As the seconds tick by during Director’s Cut, it seems an unprecedented act of cruelty that human beings didn’t become extinct before the invention of theatre. This brutally unfunny play by Kill the Beast theatre company, positions itself as a kind of end of the pier League of Gentleman, but instead feels like a pantomime written by someone with severe head injuries who half remembers Little Britain.
The plot – if it can be called that – it’s more a series of disparate scenes held together by the thinnest of narrative strings – concerns the creation of fictional horror film Rosemary’s Toddler. The film’s star Vivian Stone has died under mysterious circumstances and has been replaced by a lookalike Ronnie (both played by David Cumming). The other stars Mick Salad (Zoe Roberts) and Joanna (Natasha Hodgson) engage themselves in extracurricular activities, while director Wallis B. Mattravers (Ollie Jones) desperately tries to finish the film with a shrinking budget and Vivian’s ghost haunting the production. Directed and designed by Clem Garritty, Director’s Cut has an intentionally wobbly set of a living room, with two screens on both sides of the stage acting as both CCTV of backstage and the filming itself.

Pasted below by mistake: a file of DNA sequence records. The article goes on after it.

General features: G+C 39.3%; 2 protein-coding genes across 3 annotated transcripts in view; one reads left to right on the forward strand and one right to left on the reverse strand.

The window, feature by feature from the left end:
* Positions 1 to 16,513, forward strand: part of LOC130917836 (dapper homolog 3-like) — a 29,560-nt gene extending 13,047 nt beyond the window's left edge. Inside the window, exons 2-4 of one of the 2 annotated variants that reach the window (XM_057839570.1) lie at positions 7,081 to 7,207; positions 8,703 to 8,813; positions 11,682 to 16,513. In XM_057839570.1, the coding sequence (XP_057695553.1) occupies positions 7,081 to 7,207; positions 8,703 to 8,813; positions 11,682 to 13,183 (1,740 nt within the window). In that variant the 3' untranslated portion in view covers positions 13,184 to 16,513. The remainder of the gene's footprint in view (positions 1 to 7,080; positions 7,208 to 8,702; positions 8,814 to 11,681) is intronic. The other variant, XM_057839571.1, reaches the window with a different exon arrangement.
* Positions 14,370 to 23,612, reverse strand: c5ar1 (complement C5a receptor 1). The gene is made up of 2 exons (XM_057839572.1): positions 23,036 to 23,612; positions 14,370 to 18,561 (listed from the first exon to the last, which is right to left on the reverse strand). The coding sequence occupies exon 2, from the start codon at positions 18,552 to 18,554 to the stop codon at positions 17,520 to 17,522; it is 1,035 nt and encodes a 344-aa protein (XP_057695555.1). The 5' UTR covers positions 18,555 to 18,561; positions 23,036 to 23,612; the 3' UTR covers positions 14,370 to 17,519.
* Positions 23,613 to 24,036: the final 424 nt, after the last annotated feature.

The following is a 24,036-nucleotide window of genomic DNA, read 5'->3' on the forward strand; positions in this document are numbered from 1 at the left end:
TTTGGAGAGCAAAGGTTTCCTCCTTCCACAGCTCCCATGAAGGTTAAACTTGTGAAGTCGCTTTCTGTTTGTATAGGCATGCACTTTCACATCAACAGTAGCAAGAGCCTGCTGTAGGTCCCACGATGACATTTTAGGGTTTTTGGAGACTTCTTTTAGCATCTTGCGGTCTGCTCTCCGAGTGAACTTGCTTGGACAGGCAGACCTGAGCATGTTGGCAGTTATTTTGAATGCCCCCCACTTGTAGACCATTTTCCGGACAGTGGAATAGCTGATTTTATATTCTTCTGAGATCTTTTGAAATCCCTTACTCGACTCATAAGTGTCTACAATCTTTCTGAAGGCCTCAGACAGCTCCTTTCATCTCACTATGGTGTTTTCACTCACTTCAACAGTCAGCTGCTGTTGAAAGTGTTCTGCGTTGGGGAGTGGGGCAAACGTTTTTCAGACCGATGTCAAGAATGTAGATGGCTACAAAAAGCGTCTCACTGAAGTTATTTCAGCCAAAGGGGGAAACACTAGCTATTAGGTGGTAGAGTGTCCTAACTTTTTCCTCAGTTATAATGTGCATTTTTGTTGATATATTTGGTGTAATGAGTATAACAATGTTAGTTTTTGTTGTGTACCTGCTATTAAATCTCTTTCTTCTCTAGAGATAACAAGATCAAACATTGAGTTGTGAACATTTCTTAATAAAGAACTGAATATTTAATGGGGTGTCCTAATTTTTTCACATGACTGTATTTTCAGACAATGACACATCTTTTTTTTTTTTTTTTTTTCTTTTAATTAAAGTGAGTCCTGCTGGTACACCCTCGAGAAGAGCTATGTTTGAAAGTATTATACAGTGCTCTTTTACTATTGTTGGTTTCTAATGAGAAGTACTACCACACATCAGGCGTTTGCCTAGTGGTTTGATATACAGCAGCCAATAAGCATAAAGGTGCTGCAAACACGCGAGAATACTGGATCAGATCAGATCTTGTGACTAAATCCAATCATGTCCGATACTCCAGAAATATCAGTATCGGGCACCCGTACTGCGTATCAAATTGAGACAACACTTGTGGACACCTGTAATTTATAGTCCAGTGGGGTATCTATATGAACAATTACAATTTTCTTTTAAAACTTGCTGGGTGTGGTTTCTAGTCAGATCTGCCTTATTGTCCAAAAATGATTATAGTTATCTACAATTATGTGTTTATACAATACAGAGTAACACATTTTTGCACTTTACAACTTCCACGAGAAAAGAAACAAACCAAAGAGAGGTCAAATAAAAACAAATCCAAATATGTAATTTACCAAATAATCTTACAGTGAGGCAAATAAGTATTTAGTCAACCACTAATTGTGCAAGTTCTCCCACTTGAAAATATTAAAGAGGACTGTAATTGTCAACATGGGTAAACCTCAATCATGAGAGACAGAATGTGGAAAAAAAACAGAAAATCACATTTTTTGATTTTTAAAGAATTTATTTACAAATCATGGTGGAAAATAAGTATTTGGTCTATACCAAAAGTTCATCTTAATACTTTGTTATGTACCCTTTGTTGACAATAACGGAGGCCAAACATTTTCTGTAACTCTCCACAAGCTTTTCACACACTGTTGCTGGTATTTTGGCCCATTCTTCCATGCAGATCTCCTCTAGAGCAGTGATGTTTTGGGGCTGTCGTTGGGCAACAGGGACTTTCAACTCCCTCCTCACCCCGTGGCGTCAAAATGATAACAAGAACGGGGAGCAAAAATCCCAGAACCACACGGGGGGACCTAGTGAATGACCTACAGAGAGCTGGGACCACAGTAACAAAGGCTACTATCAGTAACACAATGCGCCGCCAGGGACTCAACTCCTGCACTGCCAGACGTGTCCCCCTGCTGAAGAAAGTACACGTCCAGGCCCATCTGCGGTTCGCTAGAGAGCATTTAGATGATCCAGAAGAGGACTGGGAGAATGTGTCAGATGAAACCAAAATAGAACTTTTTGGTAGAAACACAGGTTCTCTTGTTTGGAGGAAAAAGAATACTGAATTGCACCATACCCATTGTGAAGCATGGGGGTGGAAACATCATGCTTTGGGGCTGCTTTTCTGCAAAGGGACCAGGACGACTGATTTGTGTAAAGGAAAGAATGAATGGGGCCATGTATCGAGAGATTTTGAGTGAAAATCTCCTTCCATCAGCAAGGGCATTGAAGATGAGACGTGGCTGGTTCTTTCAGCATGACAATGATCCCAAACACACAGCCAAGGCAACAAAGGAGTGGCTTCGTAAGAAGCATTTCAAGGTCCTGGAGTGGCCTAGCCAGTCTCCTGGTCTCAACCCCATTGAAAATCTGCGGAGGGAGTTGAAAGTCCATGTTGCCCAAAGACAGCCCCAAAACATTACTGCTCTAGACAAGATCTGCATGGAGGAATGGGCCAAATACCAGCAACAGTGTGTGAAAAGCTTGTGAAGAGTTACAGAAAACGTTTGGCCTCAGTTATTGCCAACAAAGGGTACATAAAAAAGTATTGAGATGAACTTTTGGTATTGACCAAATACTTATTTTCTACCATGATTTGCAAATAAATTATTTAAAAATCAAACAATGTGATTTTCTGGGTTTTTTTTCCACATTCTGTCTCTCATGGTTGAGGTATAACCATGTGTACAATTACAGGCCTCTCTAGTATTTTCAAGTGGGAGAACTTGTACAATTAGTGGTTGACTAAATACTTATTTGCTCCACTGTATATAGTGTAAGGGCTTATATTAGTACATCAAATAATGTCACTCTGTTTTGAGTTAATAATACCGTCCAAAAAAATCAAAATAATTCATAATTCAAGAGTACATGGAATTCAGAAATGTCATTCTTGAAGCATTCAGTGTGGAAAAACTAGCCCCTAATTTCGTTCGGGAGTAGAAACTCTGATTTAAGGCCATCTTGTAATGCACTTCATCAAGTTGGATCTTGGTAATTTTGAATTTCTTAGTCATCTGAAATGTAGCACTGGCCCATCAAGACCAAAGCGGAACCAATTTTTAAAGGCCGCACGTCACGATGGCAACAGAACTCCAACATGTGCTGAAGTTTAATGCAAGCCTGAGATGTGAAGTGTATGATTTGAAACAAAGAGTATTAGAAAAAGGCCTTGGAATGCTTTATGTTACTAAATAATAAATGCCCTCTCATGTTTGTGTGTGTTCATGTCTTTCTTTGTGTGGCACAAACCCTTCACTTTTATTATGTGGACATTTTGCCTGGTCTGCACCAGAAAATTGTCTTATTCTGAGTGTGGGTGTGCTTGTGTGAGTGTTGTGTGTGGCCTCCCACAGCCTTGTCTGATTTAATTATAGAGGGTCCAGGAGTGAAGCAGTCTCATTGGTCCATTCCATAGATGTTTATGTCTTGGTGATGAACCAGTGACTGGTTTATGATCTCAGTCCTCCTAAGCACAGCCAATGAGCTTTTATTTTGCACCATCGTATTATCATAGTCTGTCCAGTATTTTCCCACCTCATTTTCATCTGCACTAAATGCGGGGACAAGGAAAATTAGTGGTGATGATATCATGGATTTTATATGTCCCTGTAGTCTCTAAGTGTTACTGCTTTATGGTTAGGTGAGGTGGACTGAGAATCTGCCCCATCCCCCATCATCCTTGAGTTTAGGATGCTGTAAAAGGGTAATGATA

The play is a farce and all the acting is turned up to eleven as the performers shriek their dialogue with outlandish accents. The script is densely packed with theatrical clichés; everybody is referred to as “darling”, all the acting must be “bold”. Every comic set-piece is elongated to the point of bludgeoned death, with one scene, where each character tries desperately to avoid a dagger, lasting well over five minutes. This results in every sequence that could have raised a laugh being crushed beneath the boot of protraction. The play wants to be seen as Joe Orton-like farce – its silliness complimenting an intricate set-up – but it ultimately feels closer to the level of Chucklevision.
Director’s Cut is a play that ceaselessly causes a rolling of the eyes rather than the heave a cackle. It combines poor plotting with juvenile, deadened comedy and these flaws are magnified by terrible sound mixing, which results in everything blasting from speakers at intolerable volume. There’s a scene where the score is so loud it is literally impossible to hear the actor’s dialogue. Which, come to think of it, was probably the best part of the play.
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